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I am reading the book An introduction to raytracing by Eric Haines and it mentions an algorithm to map a point from a sphere into a UV plane, it calls it Inverse Spherical Mapping (page 49). I googled a lot about this term and could not find a single piece of information regarding it.

Given the normal to a point on a sphere (Sn) and the sphere's north pole unit vector (Sp) and a unit vector from the sphere's origin to the sphere's equator (Se) as shown below

enter image description here

Using the right-hand coordinates system. It drives the following formula for v and u

enter image description here

I understand the Dot product yields cosine of an angle between two vectors, but why -Sn? from the picture v starts from the south pole and varies towards the north, but why the minus sign? (the book mentions v varies from -Sp to +Sp )

As for u I am not sure why we do divide by sine phi. and why do we take the cross product to determine u? (I know the cross-product gives us a perpendicular vector to both, which is probably used to know on which side the normal is, but I am not sure exactly how that worked as the equator is changing, so it can be both right and left)

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  • $\begingroup$ For the -Sn it has been sorted, the problem I had was I was using the left-hand coordinates system and the book strictly stated it was using right-hand coordinates (maybe my habit got me to keep using the left-hand coordinates) However, I still don't know how the cross-product is used here, or why the division with sin(phi) $\endgroup$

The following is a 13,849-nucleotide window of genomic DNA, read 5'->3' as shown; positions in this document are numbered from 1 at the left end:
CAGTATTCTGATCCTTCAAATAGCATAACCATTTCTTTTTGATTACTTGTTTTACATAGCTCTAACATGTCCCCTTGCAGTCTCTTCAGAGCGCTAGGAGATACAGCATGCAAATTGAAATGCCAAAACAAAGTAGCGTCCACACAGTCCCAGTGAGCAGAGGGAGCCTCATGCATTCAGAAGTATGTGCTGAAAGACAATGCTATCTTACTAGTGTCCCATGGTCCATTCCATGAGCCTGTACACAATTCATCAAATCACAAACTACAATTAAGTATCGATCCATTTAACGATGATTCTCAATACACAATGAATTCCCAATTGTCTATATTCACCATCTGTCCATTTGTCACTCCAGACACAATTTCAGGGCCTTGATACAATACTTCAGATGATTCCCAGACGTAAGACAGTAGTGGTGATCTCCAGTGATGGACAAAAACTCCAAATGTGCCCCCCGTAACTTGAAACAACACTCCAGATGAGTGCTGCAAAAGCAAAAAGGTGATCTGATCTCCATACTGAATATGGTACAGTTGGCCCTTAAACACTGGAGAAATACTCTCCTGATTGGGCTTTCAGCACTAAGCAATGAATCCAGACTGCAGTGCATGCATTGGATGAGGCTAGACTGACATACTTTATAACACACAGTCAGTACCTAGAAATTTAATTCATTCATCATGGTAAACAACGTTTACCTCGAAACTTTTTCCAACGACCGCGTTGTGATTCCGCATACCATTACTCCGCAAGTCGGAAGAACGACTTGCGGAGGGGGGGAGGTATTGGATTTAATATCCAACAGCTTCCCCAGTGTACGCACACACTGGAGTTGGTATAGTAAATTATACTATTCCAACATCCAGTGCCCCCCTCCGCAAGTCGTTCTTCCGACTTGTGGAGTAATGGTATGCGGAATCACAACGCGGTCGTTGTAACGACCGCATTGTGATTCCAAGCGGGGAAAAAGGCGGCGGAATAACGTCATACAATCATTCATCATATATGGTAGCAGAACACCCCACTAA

– Serilena
    Commented Jun 4, 2022 at 13:11
  • $\begingroup$ $(\vec A \times\vec B) \cdot \vec C$ is the "scalar triple" product, the sign flips under inversion. $\endgroup$
    – pmw1234
    Commented Jun 5, 2022 at 9:57
  • $\begingroup$ hmm that was a little cryptic the scalar triple product can be rewritten as $\left \| \vec A \times \vec B \right \| \left \| \vec C \right \| sin(\theta)$ $\endgroup$
    – pmw1234
    Commented Jun 5, 2022 at 10:09
  • $\begingroup$ Thanks, I got it in the end, it seems to be a standard conversion from the spherical coordinate system. $\endgroup$
    – Serilena
    Commented Jun 5, 2022 at 16:00

2 Answers 2

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IIRC this and some other texture mapping/projection techniques are discussed in Watt & Watt's Advanced Animation and Rendering Techniques
Skip forward to around page 180. FWIW that has a reference to a 1946 (!) document but I haven't gone looking to see if it's the original source :)

Spherical mapping excerpt from AAaRT

Though 'old', Watt & Watt is well worth buying IMHO.

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I found the answer, someone pointed me to the spherical coordinates system and it is the exact match. as shown here The only difference is that, this assumes phi is actually calculated from the z-axis towards xy-plane, however in the picture I shared in the question V varies from south pole to north pole, for that we take the negative of the north pole in V calculation.

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